Just the other day, on a public UU Facebook forum, someone (presumably UU, since that was the context) posted something about Pope Francis that lauded him for his recent openness. Again, the comment added by the UU was to wonder aloud if the Pope was “going UU.” (Well, probably more the latter U than the former, because the post had to do with access of all to heaven.)
Of course, this was said in jest. As lovely as it seems that Francis is, he is still very much acting and reacting within his faith tradition, even if it is more open and liberal than the previous Pope, who interpreted Catholic dogma in shamefully conservative and divisive ways. In fact, the article notes that Francis’ interpretation of access to heaven is steeped in a long line of Catholic thought and doctrine:
Francis was only affirming the doctrine that Christ redeemed the whole world. Whether people accept that belief is another matter. In fact, popes going back to Leo XIII in 1891 and up through John Paul II – not to mention authoritative texts from the official Catholic Catechism and the Second Vatican Council – have said the exact same thing Francis did.
Francis has not come out in favor of queer sexuality or women being ordained, not to mention the dissolution of religious hierarchy, so we can all rest assured that the Pope remains Catholic.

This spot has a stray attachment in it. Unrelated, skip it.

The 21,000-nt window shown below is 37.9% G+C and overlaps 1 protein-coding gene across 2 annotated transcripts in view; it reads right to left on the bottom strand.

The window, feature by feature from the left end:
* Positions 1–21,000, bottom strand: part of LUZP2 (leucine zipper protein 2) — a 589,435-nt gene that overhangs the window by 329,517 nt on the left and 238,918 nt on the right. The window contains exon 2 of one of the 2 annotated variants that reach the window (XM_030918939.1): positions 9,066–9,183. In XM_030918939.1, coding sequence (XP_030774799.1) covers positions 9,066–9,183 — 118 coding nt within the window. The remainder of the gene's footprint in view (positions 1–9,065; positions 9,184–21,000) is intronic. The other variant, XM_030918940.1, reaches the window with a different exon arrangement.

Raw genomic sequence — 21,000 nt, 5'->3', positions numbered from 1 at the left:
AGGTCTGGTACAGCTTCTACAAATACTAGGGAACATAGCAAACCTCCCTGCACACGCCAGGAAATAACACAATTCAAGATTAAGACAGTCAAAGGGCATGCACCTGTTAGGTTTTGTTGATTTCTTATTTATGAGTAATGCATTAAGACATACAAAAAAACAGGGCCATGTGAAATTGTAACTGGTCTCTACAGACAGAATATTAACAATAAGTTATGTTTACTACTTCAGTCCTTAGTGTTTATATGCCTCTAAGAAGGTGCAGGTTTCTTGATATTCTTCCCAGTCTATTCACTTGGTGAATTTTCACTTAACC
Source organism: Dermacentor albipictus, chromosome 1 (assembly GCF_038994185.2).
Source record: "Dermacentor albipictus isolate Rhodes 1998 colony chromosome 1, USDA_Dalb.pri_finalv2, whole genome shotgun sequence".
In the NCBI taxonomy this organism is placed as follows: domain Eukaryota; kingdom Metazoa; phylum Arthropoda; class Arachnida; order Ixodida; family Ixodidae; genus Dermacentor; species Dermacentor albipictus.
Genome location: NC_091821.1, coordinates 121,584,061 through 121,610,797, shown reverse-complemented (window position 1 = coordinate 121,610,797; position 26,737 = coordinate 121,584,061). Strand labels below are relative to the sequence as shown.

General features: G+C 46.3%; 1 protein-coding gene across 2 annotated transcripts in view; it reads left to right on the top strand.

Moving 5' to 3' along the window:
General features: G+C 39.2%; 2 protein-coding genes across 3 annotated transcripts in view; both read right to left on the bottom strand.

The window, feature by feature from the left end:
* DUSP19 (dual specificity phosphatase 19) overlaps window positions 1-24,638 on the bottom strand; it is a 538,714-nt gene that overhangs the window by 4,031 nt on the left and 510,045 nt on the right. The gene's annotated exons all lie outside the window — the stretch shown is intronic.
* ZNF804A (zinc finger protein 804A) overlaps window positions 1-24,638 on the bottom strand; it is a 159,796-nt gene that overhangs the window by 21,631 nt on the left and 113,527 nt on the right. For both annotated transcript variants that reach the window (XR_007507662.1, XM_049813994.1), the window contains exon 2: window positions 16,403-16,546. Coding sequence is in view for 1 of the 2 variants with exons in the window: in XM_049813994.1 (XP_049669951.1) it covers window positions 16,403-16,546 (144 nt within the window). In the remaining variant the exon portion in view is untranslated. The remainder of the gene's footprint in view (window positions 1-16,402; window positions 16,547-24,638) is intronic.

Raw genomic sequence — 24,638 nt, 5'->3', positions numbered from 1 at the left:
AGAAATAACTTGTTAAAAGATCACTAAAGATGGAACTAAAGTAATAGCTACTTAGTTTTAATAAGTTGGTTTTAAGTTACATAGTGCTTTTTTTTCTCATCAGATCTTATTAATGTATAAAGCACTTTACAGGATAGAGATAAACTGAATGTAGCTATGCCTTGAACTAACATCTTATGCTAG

It is worth saying again: Francis is making choices that have been wholly available within the Catholic Church’s realm, that have been held and propagated by other Catholics, lay and clergy, much lower on the hierarchical rungs, but present and wholly Catholic nonetheless. To not acknowledge this is to mute the voices of amazing, justice-seeking, contemplative radical Catholics, some of whom have inspired me religiously, some of whom I am honored to call “friend.”
UUs do not own the rights to open-mindedness about diversity of religious beliefs. Though we enshrine this as one of our highest values when we call ourselves a covenantal religion, rather than a doctrinal one, we do not always find ourselves living fully into this value or principle. When we hear something of resonance enacted or proclaimed by someone of another faith and then call them UU, we are doing our version of making them into “anonymous Christians.”
Not only is it a kind of religious hegemony, it is a kind of spiritual manifest destiny, claiming particular thoughts, values, or beliefs as ours and ours alone, even if others have displayed them for centuries or millennia before the arrival of us latecomers.
It plays into an already worrisome and long-standing dynamic of Unitarian Universalist falling for the myth of our own exceptionalism. In his 2012 Berry Street essay, the Reverend Frederic Muir wrote